The laughs roll with MFT’s ‘The Nerd’

Published 12:00 am Thursday, June 14, 2001

Minnesota Festival Theatre has literally rolled out the laughs to open its 18th season.

Thursday, June 14, 2001

Minnesota Festival Theatre has literally rolled out the laughs to open its 18th season.

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&uot;The Nerd,&uot; by Larry Shue, opened Wednesday to plenty of laughs and a standing ovation at the Albert Lea Civic Theatre.

The comedy is centered around Willum Cubbert (Jay Waldera), an architect and Vietnam veteran. Willum has a lot of potential, but frankly, he needs a good kick in the pants. He’s designing buildings that he hates and he’s dragging his feet on a love relationship with his neighbor, Tansy McGinnis (Elizabeth Desotelle), who is about ready to pack up and go to realize her dream of being a weather girl in Washington, D.C.

That kick in the pants and all the laughter begins when Willum is visited by Rick Steadman (Tod Petersen), who allegedly saved his life in Vietnam. Willum has told this guy (whom he’s never actually seen) that he owes him his life and at least a place to stay if he ever needs one. Steadman takes him up on that, and really overstays his welcome.

House guests just don’t get any worse than Rick. He systematically turns everyone off to what they’re eating, calls people by the wrong names, does horrible impressions, sings loudly and not well, and thinks he’s pretty talented on the tambourine. He does an outstanding job of ruining things with Willum’s client, Warnock &uot;Ticky&uot; Waldgrave (Daniel Jaroslaw), a self-made millionaire who is used to getting what he wants, especially buildings that lack imagination.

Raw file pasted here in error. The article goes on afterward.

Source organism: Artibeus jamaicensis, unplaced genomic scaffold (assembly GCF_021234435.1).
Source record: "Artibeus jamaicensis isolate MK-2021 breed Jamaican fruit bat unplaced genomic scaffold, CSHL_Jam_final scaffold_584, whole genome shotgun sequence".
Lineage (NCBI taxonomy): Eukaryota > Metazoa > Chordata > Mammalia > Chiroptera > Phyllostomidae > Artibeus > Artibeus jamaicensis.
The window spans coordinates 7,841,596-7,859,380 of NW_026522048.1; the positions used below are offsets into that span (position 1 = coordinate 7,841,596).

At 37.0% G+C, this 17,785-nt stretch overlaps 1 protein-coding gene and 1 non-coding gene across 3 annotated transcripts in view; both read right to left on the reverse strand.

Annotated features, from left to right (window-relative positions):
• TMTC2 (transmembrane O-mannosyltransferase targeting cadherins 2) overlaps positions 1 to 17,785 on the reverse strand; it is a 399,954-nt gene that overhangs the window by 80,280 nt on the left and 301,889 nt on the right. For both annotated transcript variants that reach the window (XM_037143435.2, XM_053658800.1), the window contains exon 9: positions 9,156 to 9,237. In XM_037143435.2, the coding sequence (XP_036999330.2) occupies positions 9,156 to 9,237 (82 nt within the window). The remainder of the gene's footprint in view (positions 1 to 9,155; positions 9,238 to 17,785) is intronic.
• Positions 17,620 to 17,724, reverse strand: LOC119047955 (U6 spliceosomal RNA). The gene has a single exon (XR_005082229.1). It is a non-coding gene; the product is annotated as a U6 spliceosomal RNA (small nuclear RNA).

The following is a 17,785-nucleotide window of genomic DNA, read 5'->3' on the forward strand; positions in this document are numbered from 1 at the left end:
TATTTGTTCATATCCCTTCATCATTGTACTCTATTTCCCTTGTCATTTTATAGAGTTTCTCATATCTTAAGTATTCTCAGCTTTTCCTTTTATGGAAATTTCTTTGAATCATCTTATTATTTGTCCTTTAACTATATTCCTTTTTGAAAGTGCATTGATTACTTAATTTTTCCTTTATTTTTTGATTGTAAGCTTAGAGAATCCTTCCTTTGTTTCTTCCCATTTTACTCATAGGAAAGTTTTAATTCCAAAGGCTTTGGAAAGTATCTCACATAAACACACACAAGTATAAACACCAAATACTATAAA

Ticky is accompanied by his wife, Clelia (Sandra Struthers), who is about to go over the edge and controls her outbursts by breaking saucers with a small hammer. Behind her extreme stress is their son, Thor (Scotty Strom), who tears around the house like a wild animal.

Behind all the action is Willum’s friend and neighbor, Axel Hammond (Charles Fraser), a theatre reviewer in Terra Haute. Axel always has a biting comment about whatever situation is in front of him.

Petersen is outstanding as the annoying Steadman. From pocket protector, to the strap on his glasses and the toilet paper hanging from his shoe (not to mention the grating tone of his voice), he is the nerd. Some particularly fun scenes involve a game called &uot;Shoes and Socks&uot; and a kind of mambo/ cheering line.

Petersen truly proves his versatility as an actor here; MFT audiences have seen him before in dignified roles in &uot;Phantom&uot; and &uot;Harvey.&uot;

The rest of the cast gives strong performances. It’s easy to want to go shake some sense into Waldera’s character, and Desotelle never sits still as Tansy, the caretaker. Fraser gets all the good lines, but it’s certainly fun to see Struthers fall apart and Jaroslaw lose his cool (and wear cottage cheese). Strom has one of the most fun roles of all, and does a great job with his tantrums, running around the apartment, fainting and getting locked in the closet.

Terry Lynn Carlson, in his debut as MFT’s artistic director, has assembled a great cast for a hilarious play. Plan to laugh until you hurt.

The play runs just under 2 1/2 hours, including a 15-minute intermission. Most ages can and will enjoy it.

&uot;The Nerd&uot; runs continues tonight through Sunday and again June 19-23 at the Albert Lea Civic Theatre. Curtain time is 7:30 p.m.

For reservations, call the box office at 377-4371. Box office hours are 11 a.m.-3 p.m. Monday through Friday, one hour before show times on weeknights, and from 4 p.m. until show time Saturdays.